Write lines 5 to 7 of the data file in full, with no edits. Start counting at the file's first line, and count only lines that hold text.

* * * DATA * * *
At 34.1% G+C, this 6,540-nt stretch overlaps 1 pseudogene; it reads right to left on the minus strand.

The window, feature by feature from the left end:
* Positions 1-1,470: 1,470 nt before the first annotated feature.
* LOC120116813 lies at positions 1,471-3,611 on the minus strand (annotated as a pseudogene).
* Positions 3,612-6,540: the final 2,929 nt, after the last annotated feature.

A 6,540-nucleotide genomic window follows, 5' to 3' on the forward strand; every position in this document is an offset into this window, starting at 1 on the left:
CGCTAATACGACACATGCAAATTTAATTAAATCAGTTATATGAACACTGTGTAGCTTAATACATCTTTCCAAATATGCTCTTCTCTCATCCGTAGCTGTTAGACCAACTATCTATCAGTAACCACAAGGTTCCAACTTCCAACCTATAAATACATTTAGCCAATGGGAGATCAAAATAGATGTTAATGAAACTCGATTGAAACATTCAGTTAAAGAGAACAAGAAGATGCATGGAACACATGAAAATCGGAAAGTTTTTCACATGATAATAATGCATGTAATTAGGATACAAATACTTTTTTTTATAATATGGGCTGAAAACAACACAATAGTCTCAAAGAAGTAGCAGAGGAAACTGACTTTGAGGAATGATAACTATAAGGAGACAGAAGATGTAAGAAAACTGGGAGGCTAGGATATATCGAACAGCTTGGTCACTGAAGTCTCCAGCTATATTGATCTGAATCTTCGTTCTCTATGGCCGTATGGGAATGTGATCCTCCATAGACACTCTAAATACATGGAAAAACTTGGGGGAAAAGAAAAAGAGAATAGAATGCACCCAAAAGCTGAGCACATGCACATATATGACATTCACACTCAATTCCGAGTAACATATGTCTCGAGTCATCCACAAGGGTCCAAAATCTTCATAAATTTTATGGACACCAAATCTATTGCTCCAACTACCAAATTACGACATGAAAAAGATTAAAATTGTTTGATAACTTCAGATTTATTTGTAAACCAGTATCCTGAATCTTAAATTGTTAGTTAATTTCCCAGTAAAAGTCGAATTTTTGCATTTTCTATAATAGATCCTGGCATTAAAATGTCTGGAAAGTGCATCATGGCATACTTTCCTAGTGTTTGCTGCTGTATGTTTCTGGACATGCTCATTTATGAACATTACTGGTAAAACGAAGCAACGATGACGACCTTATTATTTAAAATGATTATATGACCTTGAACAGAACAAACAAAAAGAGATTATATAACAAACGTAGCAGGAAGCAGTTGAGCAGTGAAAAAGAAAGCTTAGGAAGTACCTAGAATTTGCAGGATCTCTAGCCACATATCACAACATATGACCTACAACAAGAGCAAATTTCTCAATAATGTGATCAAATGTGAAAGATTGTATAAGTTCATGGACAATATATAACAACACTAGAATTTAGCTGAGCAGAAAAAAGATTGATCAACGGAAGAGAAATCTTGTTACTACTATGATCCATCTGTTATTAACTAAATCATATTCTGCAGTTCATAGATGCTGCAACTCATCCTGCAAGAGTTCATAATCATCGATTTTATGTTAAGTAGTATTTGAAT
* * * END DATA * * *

* Positions 3,612-6,540: the final 2,929 nt, after the last annotated feature.

A 6,540-nucleotide genomic window follows, 5' to 3' on the forward strand; every position in this document is an offset into this window, starting at 1 on the left:
CGCTAATACGACACATGCAAATTTAATTAAATCAGTTATATGAACACTGTGTAGCTTAATACATCTTTCCAAATATGCTCTTCTCTCATCCGTAGCTGTTAGACCAACTATCTATCAGTAACCACAAGGTTCCAACTTCCAACCTATAAATACATTTAGCCAATGGGAGATCAAAATAGATGTTAATGAAACTCGATTGAAACATTCAGTTAAAGAGAACAAGAAGATGCATGGAACACATGAAAATCGGAAAGTTTTTCACATGATAATAATGCATGTAATTAGGATACAAATACTTTTTTTTATAATATGGGCTGAAAACAACACAATAGTCTCAAAGAAGTAGCAGAGGAAACTGACTTTGAGGAATGATAACTATAAGGAGACAGAAGATGTAAGAAAACTGGGAGGCTAGGATATATCGAACAGCTTGGTCACTGAAGTCTCCAGCTATATTGATCTGAATCTTCGTTCTCTATGGCCGTATGGGAATGTGATCCTCCATAGACACTCTAAATACATGGAAAAACTTGGGGGAAAAGAAAAAGAGAATAGAATGCACCCAAAAGCTGAGCACATGCACATATATGACATTCACACTCAATTCCGAGTAACATATGTCTCGAGTCATCCACAAGGGTCCAAAATCTTCATAAATTTTATGGACACCAAATCTATTGCTCCAACTACCAAATTACGACATGAAAAAGATTAAAATTGTTTGATAACTTCAGATTTATTTGTAAACCAGTATCCTGAATCTTAAATTGTTAGTTAATTTCCCAGTAAAAGTCGAATTTTTGCATTTTCTATAATAGATCCTGGCATTAAAATGTCTGGAAAGTGCATCATGGCATACTTTCCTAGTGTTTGCTGCTGTATGTTTCTGGACATGCTCATTTATGAACATTACTGGTAAAACGAAGCAACGATGACGACCTTATTATTTAAAATGATTATATGACCTTGAACAGAACAAACAAAAAGAGATTATATAACAAACGTAGCAGGAAGCAGTTGAGCAGTGAAAAAGAAAGCTTAGGAAGTACCTAGAATTTGCAGGATCTCTAGCCACATATCACAACATATGACCTACAACAAGAGCAAATTTCTCAATAATGTGATCAAATGTGAAAGATTGTATAAGTTCATGGACAATATATAACAACACTAGAATTTAGCTGAGCAGAAAAAAGATTGATCAACGGAAGAGAAATCTTGTTACTACTATGATCCATCTGTTATTAACTAAATCATATTCTGCAGTTCATAGATGCTGCAACTCATCCTGCAAGAGTTCATAATCATCGATTTTATGTTAAGTAGTATTTGAAT